On 12 December 1901, Guglielmo Marconi received a radio signal that had been sent by his colleagues across the Atlantic. Although wireless telegraphy was not new - it had started to be used commercially by coastal shipping three years previously - Marconi's demonstration was exceptional.
To begin with, there was no reason to suppose that a radio signal would follow the curvature of the earth. As an eminent scientist said at the time, "there is a mountain of water one hundred miles high to be got over, and electric waves tend to go straight".
Despite this, Marconi - at 27 years of age - persuaded the hard-headed directors of his newly formed Wireless Telegraph Company to invest �50,000 and a lot of time in the experiment. This was a considerable investment - equal to several millions of pounds today - by a small company still existing on its capital.
Marconi's confidence was based on his experience of radio transmissions around England1, to France and to an experimental station in the south west of Ireland. For the Atlantic attempt, he set up a new station at Poldhu in Cornwall. His aerial comprised twenty-four ships' masts each 200 feet high, and the transmitter was powered by a 32 brake horsepower engine driving a 25 kilowatt alternator whose 2,000 volts were then boosted to 20,000 volts. At the receiving end, in St John's Newfoundland, Marconi waited with kites and balloons to hold an aerial wire aloft. In the event, a kite with 500 feet of wire received the first signals - the three dots of the Morse code letter S
Public reaction was mixed. The Daily Telegraph reported, "The view generally held is that "electric strays" were responsible for activating the delicate instrument" while The Times and the technical press - despite accepting that the message had been sent - were doubtful that transatlantic wireless communication had any practical application.
Better news, however, came in an unlikely form. The Anglo-American Telegraph Company immediately wrote to Marconi saying that it had a monopoly on communications in Canada's Newfoundland and Marconi was to stop transmissions immediately. This he did, and was immediately courted by Canadian and United States authorities incensed by the company's attitude, and keen to be involved in a technology that they recognised as having great potential.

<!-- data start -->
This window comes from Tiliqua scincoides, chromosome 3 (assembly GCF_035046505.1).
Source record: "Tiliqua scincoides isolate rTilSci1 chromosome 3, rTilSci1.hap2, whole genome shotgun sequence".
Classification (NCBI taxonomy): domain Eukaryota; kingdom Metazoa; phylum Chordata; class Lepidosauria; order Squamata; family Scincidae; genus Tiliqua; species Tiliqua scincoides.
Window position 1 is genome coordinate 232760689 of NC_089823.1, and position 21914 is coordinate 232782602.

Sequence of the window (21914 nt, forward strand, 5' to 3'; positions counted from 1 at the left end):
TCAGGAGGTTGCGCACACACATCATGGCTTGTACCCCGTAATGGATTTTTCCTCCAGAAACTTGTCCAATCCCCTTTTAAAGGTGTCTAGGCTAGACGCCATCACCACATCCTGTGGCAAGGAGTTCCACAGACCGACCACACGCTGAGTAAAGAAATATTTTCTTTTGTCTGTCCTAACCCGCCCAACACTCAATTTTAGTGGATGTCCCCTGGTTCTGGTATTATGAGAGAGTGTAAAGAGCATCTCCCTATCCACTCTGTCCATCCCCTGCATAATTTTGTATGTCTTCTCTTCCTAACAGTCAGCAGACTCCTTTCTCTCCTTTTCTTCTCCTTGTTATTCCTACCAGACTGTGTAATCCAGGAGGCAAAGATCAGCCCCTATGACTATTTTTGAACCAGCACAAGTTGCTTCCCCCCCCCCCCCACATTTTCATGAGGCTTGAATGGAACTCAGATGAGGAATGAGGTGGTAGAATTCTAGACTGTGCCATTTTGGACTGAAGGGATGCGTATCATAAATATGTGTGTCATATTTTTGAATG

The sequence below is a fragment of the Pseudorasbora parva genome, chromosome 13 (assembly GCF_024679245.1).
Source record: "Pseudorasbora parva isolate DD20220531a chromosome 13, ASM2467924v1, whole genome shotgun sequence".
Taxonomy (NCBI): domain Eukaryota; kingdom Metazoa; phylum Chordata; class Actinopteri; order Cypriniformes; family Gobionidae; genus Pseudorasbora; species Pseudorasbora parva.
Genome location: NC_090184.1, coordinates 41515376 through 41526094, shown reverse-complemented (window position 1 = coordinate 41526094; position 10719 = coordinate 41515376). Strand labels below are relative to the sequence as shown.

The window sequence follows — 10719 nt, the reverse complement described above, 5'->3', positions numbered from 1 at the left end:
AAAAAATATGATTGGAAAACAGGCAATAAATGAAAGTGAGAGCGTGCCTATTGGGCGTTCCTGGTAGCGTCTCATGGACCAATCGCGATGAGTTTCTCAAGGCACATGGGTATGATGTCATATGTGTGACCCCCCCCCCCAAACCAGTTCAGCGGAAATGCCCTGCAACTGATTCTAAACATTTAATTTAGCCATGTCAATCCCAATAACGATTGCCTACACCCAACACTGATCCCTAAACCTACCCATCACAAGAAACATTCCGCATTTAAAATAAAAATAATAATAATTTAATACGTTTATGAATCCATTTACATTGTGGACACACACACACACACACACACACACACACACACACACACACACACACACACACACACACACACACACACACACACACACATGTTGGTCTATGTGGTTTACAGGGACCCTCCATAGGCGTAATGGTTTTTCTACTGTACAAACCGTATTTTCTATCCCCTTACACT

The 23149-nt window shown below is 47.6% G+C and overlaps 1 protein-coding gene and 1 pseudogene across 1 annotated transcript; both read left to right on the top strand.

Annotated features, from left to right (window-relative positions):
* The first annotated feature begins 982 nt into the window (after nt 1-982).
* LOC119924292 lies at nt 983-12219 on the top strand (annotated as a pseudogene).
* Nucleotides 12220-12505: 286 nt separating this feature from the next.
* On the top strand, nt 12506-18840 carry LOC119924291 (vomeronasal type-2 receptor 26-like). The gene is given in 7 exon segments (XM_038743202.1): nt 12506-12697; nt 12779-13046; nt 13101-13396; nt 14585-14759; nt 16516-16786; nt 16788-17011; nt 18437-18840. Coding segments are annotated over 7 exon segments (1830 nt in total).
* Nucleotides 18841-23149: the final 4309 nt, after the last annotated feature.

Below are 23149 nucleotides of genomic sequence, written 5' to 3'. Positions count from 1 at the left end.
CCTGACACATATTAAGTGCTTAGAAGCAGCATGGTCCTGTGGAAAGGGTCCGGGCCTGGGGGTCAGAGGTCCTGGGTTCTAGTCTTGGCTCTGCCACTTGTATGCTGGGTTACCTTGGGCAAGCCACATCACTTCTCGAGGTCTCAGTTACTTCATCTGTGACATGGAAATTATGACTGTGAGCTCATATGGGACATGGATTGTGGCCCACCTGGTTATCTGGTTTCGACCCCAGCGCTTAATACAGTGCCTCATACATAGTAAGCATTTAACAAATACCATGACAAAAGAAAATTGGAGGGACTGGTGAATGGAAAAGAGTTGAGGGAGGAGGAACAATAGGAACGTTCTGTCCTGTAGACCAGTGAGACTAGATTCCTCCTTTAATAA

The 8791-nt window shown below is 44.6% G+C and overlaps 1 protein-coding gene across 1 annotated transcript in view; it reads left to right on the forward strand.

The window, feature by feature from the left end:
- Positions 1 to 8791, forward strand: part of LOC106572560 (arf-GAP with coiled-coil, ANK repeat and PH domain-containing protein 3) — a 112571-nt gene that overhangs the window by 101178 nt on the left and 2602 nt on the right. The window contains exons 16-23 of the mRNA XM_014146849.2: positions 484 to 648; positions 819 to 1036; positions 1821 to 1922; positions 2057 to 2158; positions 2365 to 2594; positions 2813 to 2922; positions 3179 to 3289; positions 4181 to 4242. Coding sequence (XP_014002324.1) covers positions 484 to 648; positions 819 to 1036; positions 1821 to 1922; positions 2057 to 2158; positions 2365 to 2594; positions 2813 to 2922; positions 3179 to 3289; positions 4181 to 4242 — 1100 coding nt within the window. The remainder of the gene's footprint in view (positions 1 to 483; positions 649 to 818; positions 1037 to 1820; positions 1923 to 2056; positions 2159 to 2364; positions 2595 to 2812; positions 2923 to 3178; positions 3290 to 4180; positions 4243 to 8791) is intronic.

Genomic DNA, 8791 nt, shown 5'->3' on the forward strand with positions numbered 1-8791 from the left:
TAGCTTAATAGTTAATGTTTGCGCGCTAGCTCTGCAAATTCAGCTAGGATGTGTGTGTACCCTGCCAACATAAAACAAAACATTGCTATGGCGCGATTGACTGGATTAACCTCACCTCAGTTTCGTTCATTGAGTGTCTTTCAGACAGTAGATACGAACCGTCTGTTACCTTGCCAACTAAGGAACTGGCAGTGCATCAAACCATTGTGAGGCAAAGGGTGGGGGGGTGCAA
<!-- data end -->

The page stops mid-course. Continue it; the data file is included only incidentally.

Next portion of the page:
Progress in those early days was rapid. When Marconi returned to New York from Southampton in late February on the SS Philadelphia, he maintained readable messages with Poldhu up to 700 miles out by day, and 1,500 at night. The letter "S" was received 2,100 miles out, despite the limited aerial rigged on board.
Although there were theories explaining why radio signals did not ignore the curve of the earth and disappear into space, it was not until 1924 that the existence of the ionosphere was discovered - bouncing them back to the ground. By then, transatlantic wireless communication was commonplace, and the first signal to be sent successfully around the globe - a possibility predicted by Marconi - was demonstrated two years later.
Marconi was born in 1874 in Bologna, Italy, studying Heinrich Hertz's theory of radio there and demonstrating its practice in experiments around the family home. He moved to Britain and filed his first patent in 1896, forming a company in 1897 which became Marconi's Wireless Telegraph Company (eventually Marconi plc) three years later.
The first advertised broadcast in Britain - using a Marconi transmitter - was made in 1920, and the first microwave telephone link was established by Marconi in 1932 between the Vatican and the Pope's summer residence. At that time Marconi was also demonstrating the potential of blind navigation, the forerunner of radar.
Marconi returned to Italy in 1935, and died there in 1937. In a tribute, wireless stations throughout the world observed two minutes silence and the radio spectrum was as silent as it had been forty years before.
The 700 people saved from the Titanic were "saved through one man, Mr. Marconi"